Washington Redskins Shoot Themselves In The Foot
Many ecstatic Washington Redskins’ fans were probably looking past the game against the St. Louis Rams. With rookie quarterback Robert Griffin III in tow, as well as the positive momentum from their opening day victory, rabid Redskins’ fans could imagine a 2-0 record heading into the September 23 home opener against Cincinnati. However, St. Louis, and more specifically, wide receiver Danny Amendola (pictured, left), had other ideas.
The Rams’ 31-28 victory over the Redskins exposed a few things: first, the Redskins’ defense is porous. Amendola caught 15 passes for 160 yards and one touchdown. Rams’ running back Daryl Richardson rushed for 83 yards, including a 56 yard scamper down the right sideline in the fourth quarter.Washington surrendered 452 yards of total offense during Sunday’s game. This type of performance allows the Rams to keep possession on offense, keeping Griffin III off the field.
Second, the special teams unit is ordinary at best, dreadful at worst. Washington punter Sav Rocca had a punt blocked by the Rams, his second blocked punt in as many weeks. The Rams recovered the blocked punt deep in Redskins’ territory, and they eventually turned their good fortune into a one yard touchdown pass from St. Louis quarterback Sam Bradford to backup tight end Matthew Mulligan.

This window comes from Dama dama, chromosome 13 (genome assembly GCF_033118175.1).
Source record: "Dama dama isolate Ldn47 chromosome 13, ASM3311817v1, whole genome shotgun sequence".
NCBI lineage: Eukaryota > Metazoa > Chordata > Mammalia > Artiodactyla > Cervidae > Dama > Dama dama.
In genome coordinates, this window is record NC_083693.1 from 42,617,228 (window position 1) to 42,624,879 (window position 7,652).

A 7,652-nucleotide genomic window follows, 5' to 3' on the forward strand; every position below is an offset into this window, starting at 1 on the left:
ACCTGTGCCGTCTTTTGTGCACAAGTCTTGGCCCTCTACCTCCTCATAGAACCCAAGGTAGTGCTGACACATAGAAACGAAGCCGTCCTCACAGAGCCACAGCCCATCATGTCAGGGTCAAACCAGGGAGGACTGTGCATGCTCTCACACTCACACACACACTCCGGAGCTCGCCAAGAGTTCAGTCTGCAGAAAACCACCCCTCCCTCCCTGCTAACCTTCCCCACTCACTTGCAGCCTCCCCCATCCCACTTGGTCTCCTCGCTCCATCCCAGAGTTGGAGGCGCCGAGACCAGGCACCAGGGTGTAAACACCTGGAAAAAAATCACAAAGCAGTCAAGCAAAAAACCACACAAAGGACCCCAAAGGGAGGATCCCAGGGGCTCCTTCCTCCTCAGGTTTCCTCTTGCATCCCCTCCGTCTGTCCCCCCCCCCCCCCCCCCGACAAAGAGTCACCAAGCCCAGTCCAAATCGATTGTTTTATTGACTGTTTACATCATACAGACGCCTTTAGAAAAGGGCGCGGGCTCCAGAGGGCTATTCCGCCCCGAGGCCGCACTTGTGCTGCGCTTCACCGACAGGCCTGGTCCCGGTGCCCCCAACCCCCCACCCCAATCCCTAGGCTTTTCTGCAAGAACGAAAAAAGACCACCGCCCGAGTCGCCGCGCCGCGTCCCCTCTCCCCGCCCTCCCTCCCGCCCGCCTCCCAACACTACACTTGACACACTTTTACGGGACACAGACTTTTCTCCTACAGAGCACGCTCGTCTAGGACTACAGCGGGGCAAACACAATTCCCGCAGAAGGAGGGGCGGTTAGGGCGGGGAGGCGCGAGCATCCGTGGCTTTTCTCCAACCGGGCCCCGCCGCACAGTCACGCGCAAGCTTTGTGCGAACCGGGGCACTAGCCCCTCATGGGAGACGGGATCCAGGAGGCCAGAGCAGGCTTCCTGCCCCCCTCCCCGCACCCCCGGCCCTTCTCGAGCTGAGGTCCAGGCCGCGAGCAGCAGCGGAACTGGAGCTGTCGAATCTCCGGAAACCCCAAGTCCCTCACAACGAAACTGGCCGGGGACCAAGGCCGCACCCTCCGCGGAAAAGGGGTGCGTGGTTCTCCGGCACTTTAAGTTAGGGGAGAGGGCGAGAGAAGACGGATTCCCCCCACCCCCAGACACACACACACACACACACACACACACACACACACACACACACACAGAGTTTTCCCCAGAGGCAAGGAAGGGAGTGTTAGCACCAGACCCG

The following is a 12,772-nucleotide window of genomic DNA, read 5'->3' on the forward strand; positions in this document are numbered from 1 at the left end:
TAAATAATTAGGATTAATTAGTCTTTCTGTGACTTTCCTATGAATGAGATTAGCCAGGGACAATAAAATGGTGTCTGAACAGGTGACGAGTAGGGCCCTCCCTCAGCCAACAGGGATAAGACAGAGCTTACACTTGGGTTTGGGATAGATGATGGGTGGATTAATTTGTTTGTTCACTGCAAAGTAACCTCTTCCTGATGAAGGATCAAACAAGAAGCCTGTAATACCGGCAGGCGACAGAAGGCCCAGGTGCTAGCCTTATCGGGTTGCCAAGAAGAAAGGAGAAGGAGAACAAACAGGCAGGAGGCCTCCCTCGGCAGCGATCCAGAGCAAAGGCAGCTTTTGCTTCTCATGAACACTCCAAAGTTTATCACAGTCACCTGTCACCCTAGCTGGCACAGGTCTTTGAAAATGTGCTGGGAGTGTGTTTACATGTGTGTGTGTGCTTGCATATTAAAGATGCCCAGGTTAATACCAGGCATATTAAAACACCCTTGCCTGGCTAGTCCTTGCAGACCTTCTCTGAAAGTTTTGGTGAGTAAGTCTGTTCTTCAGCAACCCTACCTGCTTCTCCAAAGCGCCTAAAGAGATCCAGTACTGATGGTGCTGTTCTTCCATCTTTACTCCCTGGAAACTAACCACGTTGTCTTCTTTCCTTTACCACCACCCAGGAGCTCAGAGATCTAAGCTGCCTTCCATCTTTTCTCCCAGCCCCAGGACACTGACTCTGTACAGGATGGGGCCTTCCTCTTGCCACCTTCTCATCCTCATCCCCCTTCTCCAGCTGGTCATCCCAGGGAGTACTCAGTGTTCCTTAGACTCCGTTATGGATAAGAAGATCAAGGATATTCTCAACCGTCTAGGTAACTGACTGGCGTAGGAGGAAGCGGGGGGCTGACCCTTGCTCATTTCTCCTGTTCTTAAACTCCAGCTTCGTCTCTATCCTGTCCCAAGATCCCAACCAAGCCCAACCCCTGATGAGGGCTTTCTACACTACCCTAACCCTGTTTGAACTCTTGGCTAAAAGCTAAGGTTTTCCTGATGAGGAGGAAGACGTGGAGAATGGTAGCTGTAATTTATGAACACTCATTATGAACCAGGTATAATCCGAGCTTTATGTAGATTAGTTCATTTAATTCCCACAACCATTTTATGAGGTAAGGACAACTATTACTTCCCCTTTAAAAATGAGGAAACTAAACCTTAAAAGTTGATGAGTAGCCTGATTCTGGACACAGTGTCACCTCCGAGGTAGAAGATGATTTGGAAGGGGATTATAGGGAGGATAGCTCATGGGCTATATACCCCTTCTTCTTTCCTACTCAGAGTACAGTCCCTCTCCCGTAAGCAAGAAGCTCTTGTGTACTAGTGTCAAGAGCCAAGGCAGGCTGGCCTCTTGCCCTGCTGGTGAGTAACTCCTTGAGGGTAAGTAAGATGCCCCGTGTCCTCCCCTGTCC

But the biggest issue the Redskins had were penalties. Washington was penalized eleven times for 96 yards. Their last penalty was a killer. Redskins’ wide receiver Joshua Morgan (pictured, middle) threw the ball at Rams’ cornerback Courtland Finnegan after a reception late in the game while Washington was driving for a chance at a game tying field goal. Morgan received an unsportsmanlike penalty, moving the Redskins back fifteen yards, making the field goal attempt by kicker Billy Cundiff more difficult. Cundiff missed the 62 yard field goal attempt. Game over.
The Redskins are not talented enough to overcome such miscues and win games. Sure, they have the supremely talented Griffin III at quarterback. But they have to play smart football if they want to be competitive in the NFL. If they don’t settle their special teams and penalty issues soon, it could be another long season of losing football in Washington.